WeWork has filed for Chapter 11 bankruptcy in New York City, with 69 of its U.S. and Canada leases rejected. Major landlords, including RFR, Nuveen, and Chetrit Group, are among the largest unsecured creditors against the company. WeWork leased 7.4 million square feet across New York City as of October 15, but it is unclear how much will remain after the rejected leases are tallied. The company anticipates exiting nearly 100 additional U.S. and Canada locations as part of the restructuring process. The solidifying of the lease rejections brings some comfort to the dozens of landlords with buildings on the list, but confusion has been generated by the company's list of its biggest unsecured creditors. The biggest unsecured claim of an NYC landlord is $8.7 million owed to Westfield Fulton Center and more than $8 million owed to Aby Rosen's RFR. WeWork's leases are concentrated in a particularly strained area: Class-B and C buildings.


WeWork Cuts Deal With Tishman Speyer To Hand Over 217K SF Coworking Space

WeWork has agreed to hand back 217K SF of coworking space to Tishman Speyer, a real estate company, as it appears to be on the verge of calling it quits on Queens. The bankrupt coworking operator at The Jacx in Long Island City will operate the large coworking space at its 1.2M SF development. WeWork members operating out of The Jacx will be offered the opportunity to stay in their spaces for the duration of their agreements with the coworking company. The transition will take place in the coming days, affecting several hundred individuals and companies housed in its coworking space at The Jacx.

WeWork operates two locations in Queens, at the Jacx and at Studio Square in Astoria. Neither building is listed on its website anymore. WeWork is still negotiating with the owner of Studio Square, but Google lists the location as permanently closed. The Jacx and Studio Square leases weren't among the 69 WeWork locations the company is looking to reject as part of its Chapter 11 restructuring process. WeWork is approaching each building on a case-by-case basis to find working options for its members and landlords, including reducing rent and tenancy expenses, alternative lease structures, and investment opportunities for its strongest assets.


Signature Bank loans could sell 40% below face value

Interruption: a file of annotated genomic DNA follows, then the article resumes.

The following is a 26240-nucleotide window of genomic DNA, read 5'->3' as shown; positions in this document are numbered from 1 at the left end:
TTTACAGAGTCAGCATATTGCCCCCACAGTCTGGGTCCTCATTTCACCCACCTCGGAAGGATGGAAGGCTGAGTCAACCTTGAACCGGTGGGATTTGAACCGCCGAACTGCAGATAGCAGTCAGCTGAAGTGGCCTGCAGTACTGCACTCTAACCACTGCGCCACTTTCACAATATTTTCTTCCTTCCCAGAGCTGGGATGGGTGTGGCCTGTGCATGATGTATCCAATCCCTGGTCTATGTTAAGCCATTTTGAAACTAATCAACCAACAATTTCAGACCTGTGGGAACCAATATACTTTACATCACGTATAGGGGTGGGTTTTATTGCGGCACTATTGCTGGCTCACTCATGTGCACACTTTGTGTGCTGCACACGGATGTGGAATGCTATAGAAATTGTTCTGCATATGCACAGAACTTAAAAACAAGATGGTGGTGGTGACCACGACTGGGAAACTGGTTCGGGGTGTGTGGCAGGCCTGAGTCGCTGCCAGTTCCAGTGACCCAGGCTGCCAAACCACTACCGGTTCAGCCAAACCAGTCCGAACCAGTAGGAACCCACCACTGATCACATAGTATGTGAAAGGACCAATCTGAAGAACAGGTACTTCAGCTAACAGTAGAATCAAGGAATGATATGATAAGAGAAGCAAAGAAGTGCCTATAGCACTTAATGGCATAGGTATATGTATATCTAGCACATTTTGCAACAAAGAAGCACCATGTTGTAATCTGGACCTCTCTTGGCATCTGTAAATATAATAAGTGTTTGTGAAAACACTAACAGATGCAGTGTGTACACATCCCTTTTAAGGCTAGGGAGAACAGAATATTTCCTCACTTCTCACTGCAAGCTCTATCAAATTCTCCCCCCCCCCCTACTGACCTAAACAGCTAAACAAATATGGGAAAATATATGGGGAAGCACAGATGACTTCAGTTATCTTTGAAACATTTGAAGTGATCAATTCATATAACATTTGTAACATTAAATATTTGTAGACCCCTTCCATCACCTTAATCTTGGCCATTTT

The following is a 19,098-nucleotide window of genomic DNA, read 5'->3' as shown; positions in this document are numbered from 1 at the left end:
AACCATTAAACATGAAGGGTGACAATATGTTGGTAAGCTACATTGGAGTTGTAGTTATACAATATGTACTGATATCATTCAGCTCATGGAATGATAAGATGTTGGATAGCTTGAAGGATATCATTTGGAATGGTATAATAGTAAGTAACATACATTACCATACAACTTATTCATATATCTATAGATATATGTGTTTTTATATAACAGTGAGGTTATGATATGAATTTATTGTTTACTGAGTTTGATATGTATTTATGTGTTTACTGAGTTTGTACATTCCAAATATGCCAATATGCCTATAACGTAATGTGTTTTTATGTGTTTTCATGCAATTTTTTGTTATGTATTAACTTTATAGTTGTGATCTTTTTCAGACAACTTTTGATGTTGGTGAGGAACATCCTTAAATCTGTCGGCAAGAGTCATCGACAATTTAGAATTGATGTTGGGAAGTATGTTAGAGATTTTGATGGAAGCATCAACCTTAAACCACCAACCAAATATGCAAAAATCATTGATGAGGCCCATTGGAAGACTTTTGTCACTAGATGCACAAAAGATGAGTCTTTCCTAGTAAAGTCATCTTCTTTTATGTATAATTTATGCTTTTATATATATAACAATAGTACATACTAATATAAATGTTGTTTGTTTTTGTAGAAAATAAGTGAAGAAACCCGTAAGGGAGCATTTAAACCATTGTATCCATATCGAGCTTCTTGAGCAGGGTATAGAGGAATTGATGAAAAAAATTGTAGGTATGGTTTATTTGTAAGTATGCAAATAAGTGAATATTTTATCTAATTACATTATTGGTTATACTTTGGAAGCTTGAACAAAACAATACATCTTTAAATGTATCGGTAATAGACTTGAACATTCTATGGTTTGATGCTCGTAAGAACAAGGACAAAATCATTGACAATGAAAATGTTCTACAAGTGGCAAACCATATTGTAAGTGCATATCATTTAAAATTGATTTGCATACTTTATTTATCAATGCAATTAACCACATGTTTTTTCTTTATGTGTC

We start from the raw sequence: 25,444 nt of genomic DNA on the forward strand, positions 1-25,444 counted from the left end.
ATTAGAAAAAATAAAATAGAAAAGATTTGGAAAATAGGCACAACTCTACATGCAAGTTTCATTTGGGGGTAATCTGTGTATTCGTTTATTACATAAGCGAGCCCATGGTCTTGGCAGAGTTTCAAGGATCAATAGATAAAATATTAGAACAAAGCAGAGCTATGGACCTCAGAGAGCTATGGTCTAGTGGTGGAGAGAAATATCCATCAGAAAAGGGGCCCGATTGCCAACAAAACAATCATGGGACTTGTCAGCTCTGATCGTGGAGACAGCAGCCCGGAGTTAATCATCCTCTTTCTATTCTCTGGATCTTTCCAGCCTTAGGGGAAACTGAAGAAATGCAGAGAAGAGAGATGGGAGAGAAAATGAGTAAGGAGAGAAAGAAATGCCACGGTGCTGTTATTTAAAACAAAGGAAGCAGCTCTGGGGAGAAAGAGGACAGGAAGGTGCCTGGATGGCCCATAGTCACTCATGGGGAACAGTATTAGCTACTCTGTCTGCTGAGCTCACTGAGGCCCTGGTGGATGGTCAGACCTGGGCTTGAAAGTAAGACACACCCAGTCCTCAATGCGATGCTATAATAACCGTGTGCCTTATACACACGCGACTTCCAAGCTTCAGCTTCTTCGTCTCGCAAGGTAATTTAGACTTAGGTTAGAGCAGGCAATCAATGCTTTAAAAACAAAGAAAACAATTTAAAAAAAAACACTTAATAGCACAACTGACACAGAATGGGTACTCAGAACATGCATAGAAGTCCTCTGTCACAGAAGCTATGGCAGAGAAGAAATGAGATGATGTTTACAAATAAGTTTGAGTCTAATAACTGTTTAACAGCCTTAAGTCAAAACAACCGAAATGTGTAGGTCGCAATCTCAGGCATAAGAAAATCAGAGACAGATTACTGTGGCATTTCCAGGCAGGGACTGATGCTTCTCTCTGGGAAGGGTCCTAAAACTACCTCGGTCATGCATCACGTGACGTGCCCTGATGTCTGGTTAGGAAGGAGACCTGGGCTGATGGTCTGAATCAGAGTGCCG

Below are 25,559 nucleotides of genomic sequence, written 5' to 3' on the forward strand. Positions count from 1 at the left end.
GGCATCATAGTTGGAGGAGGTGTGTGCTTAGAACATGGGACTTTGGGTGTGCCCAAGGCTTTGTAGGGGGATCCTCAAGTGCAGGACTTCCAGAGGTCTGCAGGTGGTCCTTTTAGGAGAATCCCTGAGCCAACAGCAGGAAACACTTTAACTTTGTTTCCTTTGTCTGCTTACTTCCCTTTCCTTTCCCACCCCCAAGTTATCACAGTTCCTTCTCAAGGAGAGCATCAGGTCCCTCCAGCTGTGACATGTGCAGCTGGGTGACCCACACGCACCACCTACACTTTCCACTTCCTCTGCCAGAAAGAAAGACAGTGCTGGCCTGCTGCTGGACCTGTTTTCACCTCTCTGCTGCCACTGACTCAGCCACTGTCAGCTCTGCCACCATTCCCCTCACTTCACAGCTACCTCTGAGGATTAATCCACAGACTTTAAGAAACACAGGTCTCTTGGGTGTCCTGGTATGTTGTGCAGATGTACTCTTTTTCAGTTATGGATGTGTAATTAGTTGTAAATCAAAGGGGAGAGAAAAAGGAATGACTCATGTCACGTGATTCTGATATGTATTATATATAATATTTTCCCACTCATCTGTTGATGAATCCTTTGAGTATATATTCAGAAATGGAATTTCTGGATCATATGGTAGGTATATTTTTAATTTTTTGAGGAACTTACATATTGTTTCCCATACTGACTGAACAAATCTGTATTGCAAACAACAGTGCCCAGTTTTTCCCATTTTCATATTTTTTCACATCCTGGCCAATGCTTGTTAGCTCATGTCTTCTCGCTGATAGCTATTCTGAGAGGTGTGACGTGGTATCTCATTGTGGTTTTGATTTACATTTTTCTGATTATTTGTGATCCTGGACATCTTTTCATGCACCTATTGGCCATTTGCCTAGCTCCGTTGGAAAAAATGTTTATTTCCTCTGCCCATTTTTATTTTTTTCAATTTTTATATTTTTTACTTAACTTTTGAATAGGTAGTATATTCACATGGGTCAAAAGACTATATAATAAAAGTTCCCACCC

Bids due on $33B commercial loan book Thursday

Signature Bank's $33 billion commercial loan book is set for auction, potentially impacting New York property values and transactions for years. Bidding is expected to be 15% to 40% below the original face value, with the process expected to set the barometer for commercial property values in the city. The loans are divided into pools secured by office, retail, hotel, and unregulated multifamily properties, representing about half of the loan book. Firms like Blackstone, KKR, TPG, and Goldman Sachs are reviewing the bidding material on the Signature portfolio. The LeFrak Organization is expected to bid on debt pools linked to apartment debt, while Marathon Asset Management is also chasing the portfolio. Discounts are expected due to rising interest rates since the original transactions. The Federal Deposit Insurance Corporation is expected to retain control of the $15 billion rent-stabilized loan book and sell minority stakes.


Rudin’s 32 Sixth Avenue nearly 40% vacant

Two major tenants downsized at Tribeca property and a third left last year

Michael Rudin, who will take over his family firm's office portfolio in January, is focusing on 32 Sixth Avenue due to rising occupancy rates at Rudin Management's Tribeca property. The property, which was purchased from AT&T for $150 million in 1999, has been in "solid financial shape" with approximately 150,000 square feet of lease extensions secured with telecom and data center companies. Rudin has also partnered with Industrious on a 52,000-square-foot space on the property's 13th floor, replacing CenturyLink Communications, Dentsu Holdings USA, and iHeartMedia division AMFM Operating. The building, has undergone $100 million in renovations. The company has proposed a triangular extension on the ground floor but has faced opposition from the community board. Michael Rudin will soon be taking on the role of co-CEO alongside Samantha Rudin Earls, who will be in charge of the company's apartment portfolio.